Family Spillover Effects on Health-Related Quality of Life (HRQOL)

Faculty Contact: Lisa A. Prosser, PhD

There is growing evidence that the effects of illness extend beyond the individual patient to include caregivers of patients, parents of ill children, and individuals in the immediate proximity of those with certain illnesses, including family and household members. These findings suggest that measurements of the health-related quality of life (HRQOL) associated with an illness or condition should also assess the effects specific to those surrounding individuals who may be affected. This research will estimate these "spillover" effects of illness on the health-related quality of life of individuals surrounding the affected patient, and how they may differ depending on the relationship to the ill individual and depending on the nature of the health condition.

Specific aims for this project are as follows:

  1. To estimate the effect of chronic and acute conditions on the health-related quality of life of individuals living in the same household;
  2. To estimate the effect of childhood chronic and acute conditions on the health-related quality of life of parents of these children;
  3. To estimate the effect of adult chronic and acute conditions on the health-related quality of life of caregivers of these individuals.

Recognizing the divergence of HRQOL estimates based on population surveyed and assessment method or technique, multiple data sources and methodologies will be employed to estimate HRQOL as specified in these Aims. HRQOL will be estimated for the individual with illness and a designated "secondary" person, e.g., parents, caregivers and household members. Primary data will be collected from these pairs for acute and chronic conditions, using multiple direct and indirect assessment techniques and including both qualitative and quantitative data to fully elucidate the factors affecting HRQOL in the secondary individual. Separately, secondary data from large, national datasets will be used to derive population estimates for these effects, providing better estimation but lesser variation in estimation techniques. The distinction between "patient" and "community" values as applied in cost effectiveness analysis will be explored with our data, to elucidate the distinction between these perspectives in spillover effects as is already documented in individuals' HRQOL.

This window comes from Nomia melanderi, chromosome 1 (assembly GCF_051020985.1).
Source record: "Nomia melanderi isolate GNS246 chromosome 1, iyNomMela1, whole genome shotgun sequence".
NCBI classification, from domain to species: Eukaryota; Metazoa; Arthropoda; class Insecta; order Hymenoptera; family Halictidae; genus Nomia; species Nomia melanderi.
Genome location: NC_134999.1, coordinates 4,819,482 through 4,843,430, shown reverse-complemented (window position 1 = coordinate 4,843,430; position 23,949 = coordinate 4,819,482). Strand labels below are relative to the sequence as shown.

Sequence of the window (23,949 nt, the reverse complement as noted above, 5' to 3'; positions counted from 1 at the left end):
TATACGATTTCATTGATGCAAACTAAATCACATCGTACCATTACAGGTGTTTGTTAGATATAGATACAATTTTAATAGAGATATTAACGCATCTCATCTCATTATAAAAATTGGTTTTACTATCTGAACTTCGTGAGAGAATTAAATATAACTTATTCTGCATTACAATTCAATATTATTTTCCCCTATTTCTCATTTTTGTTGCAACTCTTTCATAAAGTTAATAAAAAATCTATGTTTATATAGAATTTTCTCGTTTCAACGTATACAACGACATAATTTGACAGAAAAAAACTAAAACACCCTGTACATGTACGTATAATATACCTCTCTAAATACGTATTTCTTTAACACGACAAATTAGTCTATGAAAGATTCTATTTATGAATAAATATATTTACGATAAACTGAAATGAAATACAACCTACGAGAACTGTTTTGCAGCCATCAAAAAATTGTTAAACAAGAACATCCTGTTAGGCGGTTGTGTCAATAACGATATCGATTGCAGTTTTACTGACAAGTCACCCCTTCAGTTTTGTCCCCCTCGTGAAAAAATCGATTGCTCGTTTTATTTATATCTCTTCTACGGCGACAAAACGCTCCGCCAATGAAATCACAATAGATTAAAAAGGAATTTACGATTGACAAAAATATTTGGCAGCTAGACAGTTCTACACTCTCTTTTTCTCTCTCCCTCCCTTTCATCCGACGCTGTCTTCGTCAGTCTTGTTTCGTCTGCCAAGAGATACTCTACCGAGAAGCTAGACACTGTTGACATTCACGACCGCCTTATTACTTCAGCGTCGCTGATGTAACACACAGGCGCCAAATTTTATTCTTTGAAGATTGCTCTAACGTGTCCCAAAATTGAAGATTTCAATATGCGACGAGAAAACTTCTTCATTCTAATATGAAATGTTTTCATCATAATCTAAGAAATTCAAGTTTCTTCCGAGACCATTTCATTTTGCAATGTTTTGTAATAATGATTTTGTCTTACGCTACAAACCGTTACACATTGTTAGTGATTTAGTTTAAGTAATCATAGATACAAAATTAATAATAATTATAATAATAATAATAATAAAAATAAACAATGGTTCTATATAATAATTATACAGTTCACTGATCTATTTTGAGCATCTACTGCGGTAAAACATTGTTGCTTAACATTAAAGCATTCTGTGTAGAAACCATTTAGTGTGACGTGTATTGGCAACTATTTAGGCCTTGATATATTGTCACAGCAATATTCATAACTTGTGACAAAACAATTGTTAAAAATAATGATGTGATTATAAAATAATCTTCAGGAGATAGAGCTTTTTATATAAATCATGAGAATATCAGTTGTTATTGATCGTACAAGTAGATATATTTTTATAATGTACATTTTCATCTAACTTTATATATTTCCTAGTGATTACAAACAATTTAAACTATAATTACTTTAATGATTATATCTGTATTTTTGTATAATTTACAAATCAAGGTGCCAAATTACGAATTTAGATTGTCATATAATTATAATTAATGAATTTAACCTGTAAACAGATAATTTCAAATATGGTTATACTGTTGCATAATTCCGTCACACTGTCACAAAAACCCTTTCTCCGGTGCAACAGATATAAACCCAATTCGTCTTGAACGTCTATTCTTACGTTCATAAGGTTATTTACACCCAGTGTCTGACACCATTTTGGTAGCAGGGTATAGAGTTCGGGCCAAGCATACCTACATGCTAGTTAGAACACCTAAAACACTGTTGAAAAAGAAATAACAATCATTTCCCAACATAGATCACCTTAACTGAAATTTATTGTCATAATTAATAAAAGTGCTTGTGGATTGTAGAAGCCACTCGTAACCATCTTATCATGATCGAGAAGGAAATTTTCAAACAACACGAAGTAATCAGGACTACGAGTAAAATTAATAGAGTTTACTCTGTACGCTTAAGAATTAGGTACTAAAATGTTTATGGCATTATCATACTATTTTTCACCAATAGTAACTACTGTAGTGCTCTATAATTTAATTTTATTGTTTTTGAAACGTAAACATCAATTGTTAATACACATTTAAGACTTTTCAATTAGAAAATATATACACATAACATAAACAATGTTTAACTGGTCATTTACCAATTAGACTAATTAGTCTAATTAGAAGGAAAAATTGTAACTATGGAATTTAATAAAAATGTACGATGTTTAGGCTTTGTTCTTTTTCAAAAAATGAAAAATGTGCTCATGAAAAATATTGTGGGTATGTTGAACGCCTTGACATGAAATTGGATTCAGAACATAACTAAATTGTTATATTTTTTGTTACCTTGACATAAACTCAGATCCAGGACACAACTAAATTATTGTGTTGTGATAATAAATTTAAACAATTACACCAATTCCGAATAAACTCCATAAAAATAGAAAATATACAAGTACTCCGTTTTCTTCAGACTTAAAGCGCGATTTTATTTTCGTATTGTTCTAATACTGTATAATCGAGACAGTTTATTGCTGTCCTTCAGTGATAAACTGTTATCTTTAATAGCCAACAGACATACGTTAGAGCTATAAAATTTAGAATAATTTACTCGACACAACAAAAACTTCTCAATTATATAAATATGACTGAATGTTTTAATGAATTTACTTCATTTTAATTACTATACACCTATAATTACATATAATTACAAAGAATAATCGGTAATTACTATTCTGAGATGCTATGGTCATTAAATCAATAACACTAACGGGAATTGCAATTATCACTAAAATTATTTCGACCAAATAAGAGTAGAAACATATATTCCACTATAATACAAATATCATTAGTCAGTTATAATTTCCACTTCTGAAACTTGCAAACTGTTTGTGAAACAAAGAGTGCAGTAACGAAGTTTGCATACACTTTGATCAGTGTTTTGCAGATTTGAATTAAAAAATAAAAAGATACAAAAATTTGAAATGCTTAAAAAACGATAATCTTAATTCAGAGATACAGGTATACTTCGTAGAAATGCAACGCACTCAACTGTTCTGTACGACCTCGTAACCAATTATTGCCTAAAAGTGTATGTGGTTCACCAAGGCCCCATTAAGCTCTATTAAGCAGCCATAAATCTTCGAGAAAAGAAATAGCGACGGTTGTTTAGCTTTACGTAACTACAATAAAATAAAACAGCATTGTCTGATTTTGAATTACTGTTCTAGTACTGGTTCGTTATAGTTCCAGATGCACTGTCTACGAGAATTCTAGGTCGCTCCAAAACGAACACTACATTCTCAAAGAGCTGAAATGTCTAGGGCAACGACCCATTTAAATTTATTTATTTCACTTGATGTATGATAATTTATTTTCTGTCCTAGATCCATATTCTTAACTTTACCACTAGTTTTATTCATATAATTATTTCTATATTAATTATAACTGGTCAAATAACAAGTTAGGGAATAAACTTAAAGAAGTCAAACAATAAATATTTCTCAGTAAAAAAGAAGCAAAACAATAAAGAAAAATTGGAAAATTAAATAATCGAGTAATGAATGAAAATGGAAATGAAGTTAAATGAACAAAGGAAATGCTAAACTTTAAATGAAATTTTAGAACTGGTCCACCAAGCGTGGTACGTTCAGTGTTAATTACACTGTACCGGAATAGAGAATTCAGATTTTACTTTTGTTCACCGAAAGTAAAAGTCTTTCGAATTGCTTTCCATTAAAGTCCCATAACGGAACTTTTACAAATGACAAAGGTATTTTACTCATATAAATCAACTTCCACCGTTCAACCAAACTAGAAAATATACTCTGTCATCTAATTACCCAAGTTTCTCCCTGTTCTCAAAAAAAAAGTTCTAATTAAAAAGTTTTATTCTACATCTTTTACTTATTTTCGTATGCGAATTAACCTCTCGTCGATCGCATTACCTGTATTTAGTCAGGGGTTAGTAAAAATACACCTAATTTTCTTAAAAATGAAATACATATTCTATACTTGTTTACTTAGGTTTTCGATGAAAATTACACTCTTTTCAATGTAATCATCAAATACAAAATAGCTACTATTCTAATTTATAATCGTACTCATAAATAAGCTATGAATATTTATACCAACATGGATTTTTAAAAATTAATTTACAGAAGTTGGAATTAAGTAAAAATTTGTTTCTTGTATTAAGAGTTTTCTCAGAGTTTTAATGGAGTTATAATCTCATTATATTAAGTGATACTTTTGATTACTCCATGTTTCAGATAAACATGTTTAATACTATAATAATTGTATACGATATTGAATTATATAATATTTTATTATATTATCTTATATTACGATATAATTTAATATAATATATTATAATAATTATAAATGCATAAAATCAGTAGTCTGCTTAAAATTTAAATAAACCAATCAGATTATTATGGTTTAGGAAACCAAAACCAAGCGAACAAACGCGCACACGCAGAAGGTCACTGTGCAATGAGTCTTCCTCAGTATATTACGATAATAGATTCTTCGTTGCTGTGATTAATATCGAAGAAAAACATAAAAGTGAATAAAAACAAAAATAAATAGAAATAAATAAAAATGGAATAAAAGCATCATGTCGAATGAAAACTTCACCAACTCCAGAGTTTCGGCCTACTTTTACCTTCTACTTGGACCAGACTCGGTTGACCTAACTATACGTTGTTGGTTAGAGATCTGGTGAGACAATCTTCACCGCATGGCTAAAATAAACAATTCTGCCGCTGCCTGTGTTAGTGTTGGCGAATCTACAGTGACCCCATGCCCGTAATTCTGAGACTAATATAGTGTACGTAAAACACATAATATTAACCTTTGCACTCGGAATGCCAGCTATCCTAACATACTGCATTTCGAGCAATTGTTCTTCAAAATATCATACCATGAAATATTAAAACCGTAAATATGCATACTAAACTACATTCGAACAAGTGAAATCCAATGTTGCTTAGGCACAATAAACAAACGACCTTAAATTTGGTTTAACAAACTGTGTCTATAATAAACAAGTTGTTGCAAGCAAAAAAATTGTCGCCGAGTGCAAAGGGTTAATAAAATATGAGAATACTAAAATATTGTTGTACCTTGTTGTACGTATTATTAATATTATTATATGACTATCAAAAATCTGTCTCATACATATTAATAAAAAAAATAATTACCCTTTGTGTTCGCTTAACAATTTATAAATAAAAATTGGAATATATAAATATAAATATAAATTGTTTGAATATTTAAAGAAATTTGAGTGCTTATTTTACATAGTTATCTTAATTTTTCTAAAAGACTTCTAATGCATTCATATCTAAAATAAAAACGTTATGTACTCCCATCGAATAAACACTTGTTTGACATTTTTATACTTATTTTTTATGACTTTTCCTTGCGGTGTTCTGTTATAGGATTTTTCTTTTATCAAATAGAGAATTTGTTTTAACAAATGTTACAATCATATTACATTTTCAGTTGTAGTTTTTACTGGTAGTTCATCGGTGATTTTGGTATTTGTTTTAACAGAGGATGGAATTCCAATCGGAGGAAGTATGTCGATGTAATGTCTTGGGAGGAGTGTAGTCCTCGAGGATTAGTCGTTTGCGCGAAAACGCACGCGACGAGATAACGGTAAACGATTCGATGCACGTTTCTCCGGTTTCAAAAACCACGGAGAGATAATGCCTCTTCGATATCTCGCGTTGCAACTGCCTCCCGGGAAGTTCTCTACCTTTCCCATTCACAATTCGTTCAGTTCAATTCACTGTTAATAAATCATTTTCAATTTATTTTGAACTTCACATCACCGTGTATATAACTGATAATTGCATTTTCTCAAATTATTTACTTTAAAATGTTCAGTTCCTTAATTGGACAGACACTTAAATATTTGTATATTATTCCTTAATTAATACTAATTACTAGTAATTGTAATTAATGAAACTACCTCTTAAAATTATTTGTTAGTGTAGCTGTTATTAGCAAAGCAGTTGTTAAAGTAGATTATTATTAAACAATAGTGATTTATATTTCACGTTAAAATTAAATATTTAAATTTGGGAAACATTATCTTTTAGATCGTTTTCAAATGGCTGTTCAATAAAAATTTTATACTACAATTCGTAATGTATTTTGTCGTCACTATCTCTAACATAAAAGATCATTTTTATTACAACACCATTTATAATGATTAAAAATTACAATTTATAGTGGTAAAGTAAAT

Implications for Health Policy:
The proposed study will advance the methodology of HRQOL measurement, as well as provide empiric findings on the dispersion of illnesses' effect on HRQOL beyond the immediately affected individual. The inclusion of spillover effects would expand the current view of health-related quality of life used in cost-effectiveness and cost-utility analysis to include family or household effects of illness, and would have implications for cost-effectiveness ratios and other outcome measures used in these analyses.

Funded by the National Institute of Nursing Research

For more information, please contact:
Investigator: Lisa A. Prosser, PhD
University of Michigan Child Health Evaluation and Research (CHEAR) Unit
300 North Ingalls, Rm 6A14
Ann Arbor, MI 48109-5456
Telephone: (734) 232-1077 Fax: (734) 936-0941
Email: lisapros[at]med.umich[dot]edu